a radical proposal (Re: protocols that don't meet the need...)

Paul Jakma paul at clubi.ie
Fri Feb 17 02:05:23 UTC 2006

On Thu, 16 Feb 2006, Vince Fuller wrote:

> to two popular "geo-topo" addressing domains, say the Bay Area and 
> the DC area. Let's say that is the "geo-topo" address 
> block in the Bay Area and is the "geo-topo" block in 
> the DC area. This provider has four customers in the Bay Area:

> customers. For him to provide connectivity to all the address 
> range, he must

>  a) have full routing connectivity to all other providers that have
>     addresses in the same range; this implies that he connects to all IXs
>     within the region and maintaines a full-mesh of routing information
>     (today, BGP sessions) to all of these providers

That's not quite correct. They would have to:

 	 a) Have full routing connectivity to all other providers who
 	    provide transit in/out of the area concerned.

It does not imply:

 	- having to peer with every provider in the area (some
 	  providers may be wholly within the area, you wouldn't need
 	  to peer with them, only their 'transit provider')

 	- having to peer at every IX (you only need to fulfill
           condition a)

 	- that peering with the other providers who provide
 	  inter-geo-area service, with whom you must peer as per a,
 	  must occur locally - it does not. (e.g. you could hand-off
 	  ACME providers Bay Area prefixes to ACME at DC if you

>  b) must be willing to provide connectivity to all sites within the region
>     to any place that he advertises the prefix


>     through routing
>     exchanges; if he advertises this prefix to non-customers, it implies
>     that he is will provide free transit to his competitors' customers
>     which are numbered out of this block

That's not correct. Nothing says it has to be free.

If you're handing off X GiB of 10/8 Bay Area traffic to ACME provider 
each day, then you would (presumably) charge ACME your costs for 
those X GiB. ACME presumably would do likewise for traffic to 10/8 
they carried that happened to be one of your customers instead.

So it's normal peering business; indeed it could be a beneficial 
business model to try carry as much of that 10/8 traffic as possible.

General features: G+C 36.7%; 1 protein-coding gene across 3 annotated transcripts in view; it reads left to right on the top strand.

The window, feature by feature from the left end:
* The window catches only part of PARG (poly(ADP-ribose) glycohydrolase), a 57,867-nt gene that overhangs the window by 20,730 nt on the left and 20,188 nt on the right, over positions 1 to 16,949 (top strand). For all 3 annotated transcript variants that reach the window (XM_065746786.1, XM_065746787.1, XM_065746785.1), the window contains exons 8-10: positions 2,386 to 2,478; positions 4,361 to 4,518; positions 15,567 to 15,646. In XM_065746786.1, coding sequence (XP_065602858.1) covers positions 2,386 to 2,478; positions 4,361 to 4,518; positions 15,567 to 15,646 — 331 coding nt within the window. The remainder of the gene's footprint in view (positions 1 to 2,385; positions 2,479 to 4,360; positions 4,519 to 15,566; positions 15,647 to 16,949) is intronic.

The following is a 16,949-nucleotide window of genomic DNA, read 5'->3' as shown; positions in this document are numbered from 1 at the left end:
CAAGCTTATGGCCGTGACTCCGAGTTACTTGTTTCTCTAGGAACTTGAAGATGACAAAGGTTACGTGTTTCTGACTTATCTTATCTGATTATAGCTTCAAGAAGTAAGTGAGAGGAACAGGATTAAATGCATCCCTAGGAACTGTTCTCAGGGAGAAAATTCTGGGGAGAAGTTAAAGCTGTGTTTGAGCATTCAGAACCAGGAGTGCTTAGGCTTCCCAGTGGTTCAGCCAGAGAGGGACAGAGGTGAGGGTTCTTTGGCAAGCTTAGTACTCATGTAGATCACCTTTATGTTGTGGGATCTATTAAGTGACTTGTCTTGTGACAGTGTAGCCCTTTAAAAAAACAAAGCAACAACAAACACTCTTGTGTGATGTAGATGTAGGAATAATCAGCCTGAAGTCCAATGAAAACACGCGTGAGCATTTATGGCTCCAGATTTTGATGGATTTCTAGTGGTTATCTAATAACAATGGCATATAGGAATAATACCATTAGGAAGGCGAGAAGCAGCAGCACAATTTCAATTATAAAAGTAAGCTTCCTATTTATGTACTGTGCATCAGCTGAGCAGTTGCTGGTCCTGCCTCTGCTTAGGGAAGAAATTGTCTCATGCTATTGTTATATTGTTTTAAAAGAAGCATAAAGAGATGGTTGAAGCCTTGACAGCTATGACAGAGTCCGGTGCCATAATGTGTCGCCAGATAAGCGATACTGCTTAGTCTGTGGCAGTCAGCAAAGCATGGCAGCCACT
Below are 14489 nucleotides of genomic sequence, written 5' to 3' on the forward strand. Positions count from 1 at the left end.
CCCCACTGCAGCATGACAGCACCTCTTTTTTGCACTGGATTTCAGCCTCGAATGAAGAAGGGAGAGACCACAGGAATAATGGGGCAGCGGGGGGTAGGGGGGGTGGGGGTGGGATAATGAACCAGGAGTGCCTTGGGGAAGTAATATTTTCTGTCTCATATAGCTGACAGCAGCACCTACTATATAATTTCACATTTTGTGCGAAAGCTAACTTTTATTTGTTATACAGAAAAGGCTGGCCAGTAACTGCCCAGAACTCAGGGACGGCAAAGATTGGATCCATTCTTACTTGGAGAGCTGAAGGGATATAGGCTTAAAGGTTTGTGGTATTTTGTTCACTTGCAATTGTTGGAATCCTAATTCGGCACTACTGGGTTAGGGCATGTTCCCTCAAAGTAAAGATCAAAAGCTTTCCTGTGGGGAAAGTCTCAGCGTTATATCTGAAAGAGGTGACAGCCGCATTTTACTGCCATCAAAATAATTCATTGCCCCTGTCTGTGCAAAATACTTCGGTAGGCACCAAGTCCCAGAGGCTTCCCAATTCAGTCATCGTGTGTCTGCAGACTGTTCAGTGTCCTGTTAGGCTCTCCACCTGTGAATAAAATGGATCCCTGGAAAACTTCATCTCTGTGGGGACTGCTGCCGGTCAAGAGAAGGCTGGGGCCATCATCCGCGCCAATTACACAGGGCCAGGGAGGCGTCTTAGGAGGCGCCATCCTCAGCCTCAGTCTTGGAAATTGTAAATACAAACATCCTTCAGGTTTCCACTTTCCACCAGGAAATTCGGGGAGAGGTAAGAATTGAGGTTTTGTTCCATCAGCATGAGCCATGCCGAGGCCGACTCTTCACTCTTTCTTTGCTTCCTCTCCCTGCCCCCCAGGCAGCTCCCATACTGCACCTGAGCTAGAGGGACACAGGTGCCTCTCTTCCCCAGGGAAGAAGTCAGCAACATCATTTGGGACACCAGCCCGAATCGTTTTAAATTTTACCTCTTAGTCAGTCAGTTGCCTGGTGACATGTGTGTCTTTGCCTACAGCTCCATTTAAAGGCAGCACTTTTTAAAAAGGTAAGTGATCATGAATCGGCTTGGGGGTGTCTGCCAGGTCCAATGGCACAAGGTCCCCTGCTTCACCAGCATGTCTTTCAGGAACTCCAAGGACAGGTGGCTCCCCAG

Some upsides:

- scenic routing would be far less prevalent.
- trivial provider-changing for customers / much increased
   competition (easier to attract new customers away from other

Some big downsides:

- trivial provider-changing for customers (your competitors can
   get your customers to change over more easily than today) (I
   suspect providers would be more wary of this than they would
   welcome the /increase/ in competition ;) ).

- every customer's (using these geo-assigned addresses) traffic is
   dependent on every transit provider. So ACMEs' customer could face
   an outage because "Barr's Internet Services" has a failure. This
   could be mitigated with good practices (ensure that those providers
   who provide transit into the area only ever originate the
   area-prefix from within the area, never outside - hard to know how
   that could be enforced)

- Co-ordination of origination the prefix: How do you ensure that
   those providers who announce the 10/8 prefix are only those
   providers who are peered with all the others? Squabbles could get
   really ugly and affect /all/ users in that block, regardless of
   whether they are customers of the squabbling providers.

>  "Addressing can follow topology or topology can follow addressing.
>   Choose one."
> and I'd offer a corollary:
>  Transit relationships (i.e money) must follow topological relationships
>  (and thus addressing); the alternative is some combination of inefficient
>  or non-scalable routing, black holes, settlements, regulation, or other
>  undesireable things.

We have settlements today already. The money factor isn't a problem 
really - seems to me at least the money aspect could work fine for 
geo-addressing, as it (should) do for transit services today. It's 
the other inter-provider co-ordination problems that would make it 

There'd need be someone who could "enforce the law", after defining 
the "law" of course ;). Though, we happen to have such a body in my 
country funnily enough.

> If you really want to combine transport identifier and routing 
> locator into a single "address", you give up a lot of flexibility. 
> For routing to scale, addressing must follow topology, so in such a 
> network architecture the term "topology independent address" (aka 
> "provider independent address") is truly an oxymoron.


The logical step then is for leaf-sites to build upon this 
topology-addressed network and advertise the lists of "topology 
identifiers" by which they are reachable to each other: shim6. Smart 
hosts communicating over a dumb network.

Providers aren't happy with that either though, judging by some of 
the grumbling wrt shim6. But that's the only solution left unless 
some new 'break-through' solution is discovered.

Paul Jakma	paul at clubi.ie	paul at jakma.org	Key ID: 64A2FF6A
Gold's Law:
 	If the shoe fits, it's ugly.

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